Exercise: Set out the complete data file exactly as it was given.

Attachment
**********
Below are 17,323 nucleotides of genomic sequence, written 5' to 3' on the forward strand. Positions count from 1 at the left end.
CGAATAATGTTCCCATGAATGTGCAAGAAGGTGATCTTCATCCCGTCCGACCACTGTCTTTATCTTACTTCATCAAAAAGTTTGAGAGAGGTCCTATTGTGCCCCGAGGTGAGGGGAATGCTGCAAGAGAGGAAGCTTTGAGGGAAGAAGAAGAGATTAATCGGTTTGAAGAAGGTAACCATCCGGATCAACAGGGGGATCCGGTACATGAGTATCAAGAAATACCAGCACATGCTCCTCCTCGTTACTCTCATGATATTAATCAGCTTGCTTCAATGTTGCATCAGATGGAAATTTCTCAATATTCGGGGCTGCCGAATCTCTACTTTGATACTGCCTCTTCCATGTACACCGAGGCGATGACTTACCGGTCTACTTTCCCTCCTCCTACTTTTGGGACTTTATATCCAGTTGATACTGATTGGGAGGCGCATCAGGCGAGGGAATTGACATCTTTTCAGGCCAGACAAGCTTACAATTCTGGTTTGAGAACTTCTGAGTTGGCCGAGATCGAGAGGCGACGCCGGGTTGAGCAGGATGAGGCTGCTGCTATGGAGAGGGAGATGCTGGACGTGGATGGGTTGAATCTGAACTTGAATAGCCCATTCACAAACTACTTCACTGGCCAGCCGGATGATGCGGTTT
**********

Below are 17,323 nucleotides of genomic sequence, written 5' to 3' on the forward strand. Positions count from 1 at the left end.
CGAATAATGTTCCCATGAATGTGCAAGAAGGTGATCTTCATCCCGTCCGACCACTGTCTTTATCTTACTTCATCAAAAAGTTTGAGAGAGGTCCTATTGTGCCCCGAGGTGAGGGGAATGCTGCAAGAGAGGAAGCTTTGAGGGAAGAAGAAGAGATTAATCGGTTTGAAGAAGGTAACCATCCGGATCAACAGGGGGATCCGGTACATGAGTATCAAGAAATACCAGCACATGCTCCTCCTCGTTACTCTCATGATATTAATCAGCTTGCTTCAATGTTGCATCAGATGGAAATTTCTCAATATTCGGGGCTGCCGAATCTCTACTTTGATACTGCCTCTTCCATGTACACCGAGGCGATGACTTACCGGTCTACTTTCCCTCCTCCTACTTTTGGGACTTTATATCCAGTTGATACTGATTGGGAGGCGCATCAGGCGAGGGAATTGACATCTTTTCAGGCCAGACAAGCTTACAATTCTGGTTTGAGAACTTCTGAGTTGGCCGAGATCGAGAGGCGACGCCGGGTTGAGCAGGATGAGGCTGCTGCTATGGAGAGGGAGATGCTGGACGTGGATGGGTTGAATCTGAACTTGAATAGCCCATTCACAAACTACTTCACTGGCCAGCCGGATGATGCGGTTT